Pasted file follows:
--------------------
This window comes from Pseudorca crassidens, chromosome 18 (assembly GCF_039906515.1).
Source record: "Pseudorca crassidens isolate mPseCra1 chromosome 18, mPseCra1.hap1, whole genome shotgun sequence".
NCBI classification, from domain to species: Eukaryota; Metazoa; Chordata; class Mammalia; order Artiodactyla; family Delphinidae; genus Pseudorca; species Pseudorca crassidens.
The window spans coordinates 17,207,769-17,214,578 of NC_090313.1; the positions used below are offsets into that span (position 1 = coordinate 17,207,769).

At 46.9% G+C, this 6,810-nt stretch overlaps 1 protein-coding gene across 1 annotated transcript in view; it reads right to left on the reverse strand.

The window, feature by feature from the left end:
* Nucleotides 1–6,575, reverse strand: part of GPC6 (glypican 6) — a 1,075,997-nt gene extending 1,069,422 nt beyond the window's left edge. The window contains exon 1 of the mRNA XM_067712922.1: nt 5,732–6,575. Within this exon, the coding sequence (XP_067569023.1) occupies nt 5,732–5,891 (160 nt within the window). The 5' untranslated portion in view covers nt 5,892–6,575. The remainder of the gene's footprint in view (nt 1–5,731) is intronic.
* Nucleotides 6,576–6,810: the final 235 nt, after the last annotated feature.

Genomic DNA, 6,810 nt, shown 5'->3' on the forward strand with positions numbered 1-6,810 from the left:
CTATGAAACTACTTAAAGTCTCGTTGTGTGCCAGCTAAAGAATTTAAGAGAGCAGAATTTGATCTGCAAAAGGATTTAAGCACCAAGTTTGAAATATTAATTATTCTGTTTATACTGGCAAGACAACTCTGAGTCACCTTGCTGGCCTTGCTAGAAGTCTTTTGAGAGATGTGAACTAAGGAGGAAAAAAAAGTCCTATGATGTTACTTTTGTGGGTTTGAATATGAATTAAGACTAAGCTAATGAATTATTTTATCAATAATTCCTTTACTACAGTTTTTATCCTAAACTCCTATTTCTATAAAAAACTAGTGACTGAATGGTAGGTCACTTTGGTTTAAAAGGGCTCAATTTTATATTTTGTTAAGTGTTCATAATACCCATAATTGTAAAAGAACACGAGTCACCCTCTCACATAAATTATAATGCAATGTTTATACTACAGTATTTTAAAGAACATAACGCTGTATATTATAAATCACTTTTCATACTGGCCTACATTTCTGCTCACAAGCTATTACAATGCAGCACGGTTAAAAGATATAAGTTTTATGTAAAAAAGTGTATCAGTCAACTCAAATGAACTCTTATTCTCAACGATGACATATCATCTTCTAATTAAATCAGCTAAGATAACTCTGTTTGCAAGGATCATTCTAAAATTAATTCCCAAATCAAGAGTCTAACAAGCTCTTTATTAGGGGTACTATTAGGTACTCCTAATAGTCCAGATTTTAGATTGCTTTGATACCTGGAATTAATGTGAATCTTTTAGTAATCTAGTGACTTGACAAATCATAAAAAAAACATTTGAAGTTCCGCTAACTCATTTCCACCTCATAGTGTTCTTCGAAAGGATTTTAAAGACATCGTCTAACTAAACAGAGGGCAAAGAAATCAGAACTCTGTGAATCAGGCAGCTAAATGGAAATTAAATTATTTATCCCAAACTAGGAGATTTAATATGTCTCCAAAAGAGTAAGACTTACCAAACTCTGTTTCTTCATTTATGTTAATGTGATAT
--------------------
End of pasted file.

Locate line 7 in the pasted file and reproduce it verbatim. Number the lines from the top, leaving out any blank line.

* Nucleotides 1–6,575, reverse strand: part of GPC6 (glypican 6) — a 1,075,997-nt gene extending 1,069,422 nt beyond the window's left edge. The window contains exon 1 of the mRNA XM_067712922.1: nt 5,732–6,575. Within this exon, the coding sequence (XP_067569023.1) occupies nt 5,732–5,891 (160 nt within the window). The 5' untranslated portion in view covers nt 5,892–6,575. The remainder of the gene's footprint in view (nt 1–5,731) is intronic.